Recent State of the Union Highlights Unfinished Work on Paid Family Leave
By Jason Resendez and Stephanie Monroe of UsAgainstAlzheimer’s.
During the State of the Union, President Trump touted his administration’s progress on expanding paid leave for parents who work for the federal government. According to the President, “As we support America’s moms and dads, I was recently proud to sign the law providing new parents in the Federal workforce paid family leave, serving as a model for the rest of the country.” While this accomplishment is undoubtedly worthy of praise, it also highlights the unfinished work of establishing a comprehensive paid leave policy that values diverse forms of caregiving, from the cradle to later life.
Our nation’s 41 million family caregivers remain shamefully undervalued, even as our.... Read More
7 HIV/AIDS Myths We Need to Stop Believing
by Kellee Terrell. This article appears on the Diverse Elders Coalition blog courtesy of Black Health Matters.
I try to live my life by the saying “knowledge is power.”
Knowledge helps us make informed decisions from everything, including who we vote for, what we eat and how we react to our surroundings. This mantra also holds true to our understanding (or lack thereof) of HIV/AIDS. Despite how easily accessible basic information about the epidemic is, there’s still plenty of dangerous misinformation percolating out in the world and our communities.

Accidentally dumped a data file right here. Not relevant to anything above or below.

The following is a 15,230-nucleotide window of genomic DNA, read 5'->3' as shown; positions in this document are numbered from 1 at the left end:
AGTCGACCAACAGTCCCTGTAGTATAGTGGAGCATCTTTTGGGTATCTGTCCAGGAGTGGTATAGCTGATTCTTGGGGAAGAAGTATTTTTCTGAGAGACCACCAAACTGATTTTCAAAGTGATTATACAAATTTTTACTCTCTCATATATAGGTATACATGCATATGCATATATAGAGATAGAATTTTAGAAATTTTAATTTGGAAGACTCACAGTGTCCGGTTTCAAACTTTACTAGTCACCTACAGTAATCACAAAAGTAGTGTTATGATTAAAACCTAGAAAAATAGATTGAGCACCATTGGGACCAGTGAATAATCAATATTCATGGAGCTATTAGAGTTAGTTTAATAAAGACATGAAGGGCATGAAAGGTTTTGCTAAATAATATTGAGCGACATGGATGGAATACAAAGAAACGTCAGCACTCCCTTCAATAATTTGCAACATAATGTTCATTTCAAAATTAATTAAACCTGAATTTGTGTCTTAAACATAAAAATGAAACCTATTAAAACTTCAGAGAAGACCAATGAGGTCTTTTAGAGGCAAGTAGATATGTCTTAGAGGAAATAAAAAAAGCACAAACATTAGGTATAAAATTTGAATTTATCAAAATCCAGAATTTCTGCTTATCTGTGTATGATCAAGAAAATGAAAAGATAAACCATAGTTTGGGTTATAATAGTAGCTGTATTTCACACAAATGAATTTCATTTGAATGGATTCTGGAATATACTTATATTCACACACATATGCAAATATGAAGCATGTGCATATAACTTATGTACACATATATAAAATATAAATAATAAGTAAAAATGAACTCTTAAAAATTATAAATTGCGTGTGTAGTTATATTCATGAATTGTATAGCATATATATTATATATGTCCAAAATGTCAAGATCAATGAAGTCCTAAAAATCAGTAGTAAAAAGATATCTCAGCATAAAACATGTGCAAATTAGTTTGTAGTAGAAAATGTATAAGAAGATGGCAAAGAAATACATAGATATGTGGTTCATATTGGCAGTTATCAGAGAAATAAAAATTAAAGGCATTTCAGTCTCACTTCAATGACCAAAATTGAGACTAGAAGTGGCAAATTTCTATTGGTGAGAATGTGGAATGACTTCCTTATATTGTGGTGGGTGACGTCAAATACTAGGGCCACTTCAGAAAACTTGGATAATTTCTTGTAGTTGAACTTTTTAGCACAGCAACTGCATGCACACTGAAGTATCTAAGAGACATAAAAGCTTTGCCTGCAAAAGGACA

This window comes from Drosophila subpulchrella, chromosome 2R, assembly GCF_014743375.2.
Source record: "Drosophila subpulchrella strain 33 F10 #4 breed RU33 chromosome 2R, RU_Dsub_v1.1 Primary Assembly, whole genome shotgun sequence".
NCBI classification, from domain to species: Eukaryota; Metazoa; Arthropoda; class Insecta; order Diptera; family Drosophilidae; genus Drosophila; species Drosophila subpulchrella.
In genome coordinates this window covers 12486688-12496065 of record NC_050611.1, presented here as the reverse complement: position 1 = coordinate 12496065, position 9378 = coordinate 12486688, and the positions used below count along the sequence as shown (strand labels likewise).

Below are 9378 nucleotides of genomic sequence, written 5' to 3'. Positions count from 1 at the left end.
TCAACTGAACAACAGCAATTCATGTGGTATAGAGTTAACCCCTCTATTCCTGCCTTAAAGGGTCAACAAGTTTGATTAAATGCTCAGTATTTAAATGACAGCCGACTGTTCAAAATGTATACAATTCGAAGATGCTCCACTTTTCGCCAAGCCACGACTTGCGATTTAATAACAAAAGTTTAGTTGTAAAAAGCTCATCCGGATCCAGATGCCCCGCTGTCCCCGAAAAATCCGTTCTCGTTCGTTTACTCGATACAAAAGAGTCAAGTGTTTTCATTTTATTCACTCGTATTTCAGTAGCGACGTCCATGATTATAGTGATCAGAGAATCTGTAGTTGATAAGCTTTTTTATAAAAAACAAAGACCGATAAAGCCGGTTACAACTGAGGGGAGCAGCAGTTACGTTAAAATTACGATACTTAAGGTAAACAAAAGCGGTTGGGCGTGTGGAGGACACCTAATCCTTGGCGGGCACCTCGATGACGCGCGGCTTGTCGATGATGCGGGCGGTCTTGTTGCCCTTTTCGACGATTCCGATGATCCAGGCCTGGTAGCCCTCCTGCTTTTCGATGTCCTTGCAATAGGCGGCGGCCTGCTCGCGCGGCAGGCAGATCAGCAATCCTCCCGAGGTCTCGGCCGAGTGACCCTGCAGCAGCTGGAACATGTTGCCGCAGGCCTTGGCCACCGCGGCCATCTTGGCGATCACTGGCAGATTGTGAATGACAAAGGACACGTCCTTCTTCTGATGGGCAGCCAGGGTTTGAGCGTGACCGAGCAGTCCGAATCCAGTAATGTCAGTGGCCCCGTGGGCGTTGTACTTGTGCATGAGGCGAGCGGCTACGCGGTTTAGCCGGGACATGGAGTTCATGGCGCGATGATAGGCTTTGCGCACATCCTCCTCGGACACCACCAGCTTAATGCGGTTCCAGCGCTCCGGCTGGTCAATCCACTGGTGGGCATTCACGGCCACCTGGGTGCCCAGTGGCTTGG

And I’ve seen it with my.... Read More
Aging in Massachusetts is Getting Harder
by Tibisay Zea. This article originally appeared in El Planeta, New England’s Spanish-language newspaper. Haga clic aquí para leer este artículo en español.
One of the biggest challenges of aging is securing economic stability while productivity progressively decreases. This seems harder to achieve in Massachusetts, as it has the worst financial security numbers for older adults, shows a recent study by the Institute of Gerontology at the University of Massachusetts, Boston (UMass Boston).
More than half of people 65 or older in the state live alone, and a third of those living as a couple do not have enough money to cover their basic needs on their own (housing, transportation, health care.... Read More
Counting LGBT Communities: SAGE and the 2020 Census
SAGE joins our partners at the Diverse Elders Coalition in encouraging lesbian, gay, bisexual, and transgender (LGBT) older people to complete the 2020 Census. The Census is our once-in-a-decade opportunity for government, researchers, and advocates to gather national data on the U.S. population and allocate resources accordingly.
Why don’t we know how many LGBT people live in the United States?
Unfortunately, there is little to no information about LGBT identities collected by the U.S. Census Bureau. No previous U.S. Census has included questions about sexual orientation or gender identity, which makes it challenging to accurately track the size, demographics and needs of our communities. The more detailed American Community.... Read More
2020 Election: Are Caregivers a Voting Bloc?
by Holly Lawrence. This article originally appeared on Next Avenue.
Two of America’s most influential advocates for caregivers, Maria Shriver and Ai-jen Poo, recently partnered on a poll that examines the state of caregiving in our country. One of the poll’s most significant findings, according to Shriver and Poo: We are a nation of caregivers in crisis, unified across political party lines in support of solutions, and that could influence the election.
The poll underscores the significance of the 2020 election year for Americans who need care or provide care to others..... Read More